The Noisy Channel

 

Where Have All The Google Killers Gone?

May 19th, 2009 · 4 Comments · Uncategorized

Harry McCracken at Technologizer just posted “A Brief History of Google¬†Killers“, in which he enumerates fourteen companies that “were supposed to do away with the Web’s biggest brand”. He forgot a few–I’d love to see a a more comprehensive list (e.g., where’s Dipsie?). Still, it’s an informative and entertaining analysis, and would be Google executioners would do well to read the lessons. I have a “So You Want To Kill Google” post in the virtual queue, but this will have to tide you over until I have time to write it.

4 responses so far ↓

  • 1 jeremy // May 19, 2009 at 12:33 pm

    These posts are from 2004, 2005, and 2006, respectively. But they do bear re-reading. It’s Greg Linden, in “Kill Google, Volumes 1-3”

    http://glinden.blogspot.com/2004/04/kill-google-vol-1.html

    http://glinden.blogspot.com/2005/12/kill-google-vol-2.html

    http://glinden.blogspot.com/2006/04/kill-google-vol-3.html

  • 2 Daniel Tunkelang // May 19, 2009 at 2:03 pm

    Nice, but they show their age. Not only has Google’s market share and breadth of services has grown significantly, but it now seems comical to suggest that Microsoft could “Netscape” Google.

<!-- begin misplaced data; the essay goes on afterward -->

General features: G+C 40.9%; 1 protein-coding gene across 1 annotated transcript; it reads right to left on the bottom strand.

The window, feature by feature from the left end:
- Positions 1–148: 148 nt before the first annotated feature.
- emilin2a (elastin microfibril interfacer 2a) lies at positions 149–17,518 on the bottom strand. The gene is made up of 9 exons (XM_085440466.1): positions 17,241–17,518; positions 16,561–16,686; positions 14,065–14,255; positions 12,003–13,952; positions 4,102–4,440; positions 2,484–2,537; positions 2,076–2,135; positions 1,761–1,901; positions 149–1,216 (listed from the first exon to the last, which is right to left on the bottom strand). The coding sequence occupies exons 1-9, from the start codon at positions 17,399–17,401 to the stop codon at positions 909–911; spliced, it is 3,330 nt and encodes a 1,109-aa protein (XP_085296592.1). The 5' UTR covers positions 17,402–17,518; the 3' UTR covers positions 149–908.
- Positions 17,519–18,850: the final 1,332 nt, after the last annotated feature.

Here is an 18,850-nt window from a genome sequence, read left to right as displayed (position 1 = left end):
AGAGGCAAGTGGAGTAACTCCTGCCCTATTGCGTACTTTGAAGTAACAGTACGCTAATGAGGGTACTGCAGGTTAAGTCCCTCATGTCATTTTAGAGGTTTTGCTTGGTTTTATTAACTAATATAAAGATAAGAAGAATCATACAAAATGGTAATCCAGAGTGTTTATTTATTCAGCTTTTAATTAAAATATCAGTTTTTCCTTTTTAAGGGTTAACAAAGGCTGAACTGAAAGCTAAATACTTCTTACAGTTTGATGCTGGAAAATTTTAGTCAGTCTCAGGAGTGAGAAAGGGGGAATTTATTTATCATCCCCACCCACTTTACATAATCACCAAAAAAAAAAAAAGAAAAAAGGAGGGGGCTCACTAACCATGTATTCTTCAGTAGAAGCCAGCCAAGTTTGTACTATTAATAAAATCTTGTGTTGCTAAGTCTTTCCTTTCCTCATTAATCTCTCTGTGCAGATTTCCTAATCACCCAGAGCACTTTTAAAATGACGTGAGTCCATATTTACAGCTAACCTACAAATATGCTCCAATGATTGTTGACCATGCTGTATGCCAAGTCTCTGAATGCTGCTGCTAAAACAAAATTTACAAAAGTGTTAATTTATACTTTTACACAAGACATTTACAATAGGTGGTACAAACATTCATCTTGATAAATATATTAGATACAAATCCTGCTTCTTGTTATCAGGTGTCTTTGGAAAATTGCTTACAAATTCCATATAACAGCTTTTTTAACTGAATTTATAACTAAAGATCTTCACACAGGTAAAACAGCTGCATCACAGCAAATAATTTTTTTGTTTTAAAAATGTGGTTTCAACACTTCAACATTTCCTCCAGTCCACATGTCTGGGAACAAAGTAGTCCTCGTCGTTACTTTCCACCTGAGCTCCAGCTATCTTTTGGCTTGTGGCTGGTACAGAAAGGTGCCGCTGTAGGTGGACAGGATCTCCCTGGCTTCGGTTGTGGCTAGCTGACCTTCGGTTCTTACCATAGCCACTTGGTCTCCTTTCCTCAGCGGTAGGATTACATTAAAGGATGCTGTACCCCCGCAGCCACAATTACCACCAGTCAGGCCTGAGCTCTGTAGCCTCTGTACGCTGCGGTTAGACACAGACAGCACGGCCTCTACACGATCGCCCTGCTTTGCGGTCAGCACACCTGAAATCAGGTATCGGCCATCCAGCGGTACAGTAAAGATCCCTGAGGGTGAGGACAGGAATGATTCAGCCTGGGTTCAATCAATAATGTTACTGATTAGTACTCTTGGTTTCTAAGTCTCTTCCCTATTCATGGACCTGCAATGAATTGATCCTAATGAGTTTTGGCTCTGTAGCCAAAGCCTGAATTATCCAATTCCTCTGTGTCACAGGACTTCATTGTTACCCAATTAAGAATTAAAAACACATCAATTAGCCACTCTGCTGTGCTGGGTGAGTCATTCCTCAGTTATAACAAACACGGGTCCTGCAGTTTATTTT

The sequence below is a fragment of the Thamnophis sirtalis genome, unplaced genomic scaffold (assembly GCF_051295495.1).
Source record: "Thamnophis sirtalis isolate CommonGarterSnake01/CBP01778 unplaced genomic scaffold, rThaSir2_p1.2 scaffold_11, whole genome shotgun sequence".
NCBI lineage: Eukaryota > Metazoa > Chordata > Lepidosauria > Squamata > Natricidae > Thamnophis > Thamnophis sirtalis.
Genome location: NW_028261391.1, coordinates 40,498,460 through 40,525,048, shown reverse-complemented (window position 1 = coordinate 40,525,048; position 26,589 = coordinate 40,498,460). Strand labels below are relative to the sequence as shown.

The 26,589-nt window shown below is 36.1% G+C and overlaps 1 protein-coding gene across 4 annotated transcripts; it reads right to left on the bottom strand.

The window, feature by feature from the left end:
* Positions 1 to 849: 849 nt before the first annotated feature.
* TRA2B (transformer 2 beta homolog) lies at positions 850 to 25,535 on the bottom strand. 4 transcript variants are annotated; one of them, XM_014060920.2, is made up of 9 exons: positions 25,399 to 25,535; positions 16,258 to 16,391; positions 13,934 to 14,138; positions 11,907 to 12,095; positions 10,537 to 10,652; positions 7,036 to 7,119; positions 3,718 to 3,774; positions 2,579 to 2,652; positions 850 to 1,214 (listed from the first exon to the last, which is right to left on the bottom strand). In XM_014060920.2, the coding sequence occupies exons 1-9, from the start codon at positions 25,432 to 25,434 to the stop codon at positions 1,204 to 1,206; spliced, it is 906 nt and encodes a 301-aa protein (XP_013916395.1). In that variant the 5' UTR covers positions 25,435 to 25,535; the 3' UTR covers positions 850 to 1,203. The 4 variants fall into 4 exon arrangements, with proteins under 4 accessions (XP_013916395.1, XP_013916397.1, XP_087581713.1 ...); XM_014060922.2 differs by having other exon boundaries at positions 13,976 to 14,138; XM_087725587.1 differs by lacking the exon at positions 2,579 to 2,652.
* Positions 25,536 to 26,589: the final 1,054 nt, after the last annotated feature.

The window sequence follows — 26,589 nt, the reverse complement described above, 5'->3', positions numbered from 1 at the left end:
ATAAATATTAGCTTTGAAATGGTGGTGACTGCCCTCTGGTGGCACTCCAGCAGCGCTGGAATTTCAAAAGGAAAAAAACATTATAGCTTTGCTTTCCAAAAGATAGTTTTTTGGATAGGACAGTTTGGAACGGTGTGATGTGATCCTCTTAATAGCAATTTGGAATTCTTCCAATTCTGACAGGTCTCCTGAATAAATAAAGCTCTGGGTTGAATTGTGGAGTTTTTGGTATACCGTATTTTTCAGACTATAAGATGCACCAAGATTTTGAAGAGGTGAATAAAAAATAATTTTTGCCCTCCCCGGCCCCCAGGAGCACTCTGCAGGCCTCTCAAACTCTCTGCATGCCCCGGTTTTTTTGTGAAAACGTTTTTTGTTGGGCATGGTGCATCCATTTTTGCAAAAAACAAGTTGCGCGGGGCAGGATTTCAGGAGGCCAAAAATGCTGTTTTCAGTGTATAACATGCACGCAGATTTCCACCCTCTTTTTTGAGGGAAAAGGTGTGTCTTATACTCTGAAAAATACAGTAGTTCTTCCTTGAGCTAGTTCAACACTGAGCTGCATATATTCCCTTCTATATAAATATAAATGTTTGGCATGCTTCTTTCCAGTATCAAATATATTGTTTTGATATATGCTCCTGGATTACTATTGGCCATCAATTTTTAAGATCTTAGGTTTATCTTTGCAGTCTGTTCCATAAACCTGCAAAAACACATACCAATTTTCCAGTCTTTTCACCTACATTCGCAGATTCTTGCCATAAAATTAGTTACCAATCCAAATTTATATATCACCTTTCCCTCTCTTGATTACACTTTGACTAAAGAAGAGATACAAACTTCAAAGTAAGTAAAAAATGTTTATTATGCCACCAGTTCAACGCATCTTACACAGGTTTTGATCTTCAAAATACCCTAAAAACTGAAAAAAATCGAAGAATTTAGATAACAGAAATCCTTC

• 3 Lee // May 21, 2009 at 5:02 am

    There is no possibility to Netscape the Google but what if they do.

    In that list the only real Google-killer was Alltheweb. I used it extensively, searching was very customizable and results was satisfactory. Then they were sold, ditched advanced options and over time became dull. Daniel, do you know why did they sell?

    There were one more French SE, name starting with E, what happened to them?

  • 4 Daniel Tunkelang // May 21, 2009 at 9:43 am

    From the FAST Wikipedia entry:

    In 2003, FAST decides to focus on enterprise search, and sells their Internet division, including FAST Web Search, FAST PartnerSite and AlltheWeb.com, to Overture Services, Inc. (later acquired by Yahoo!).

    I think the other company you’re thinking of is Exalead. They are still alive, but mostly focused in Europe.

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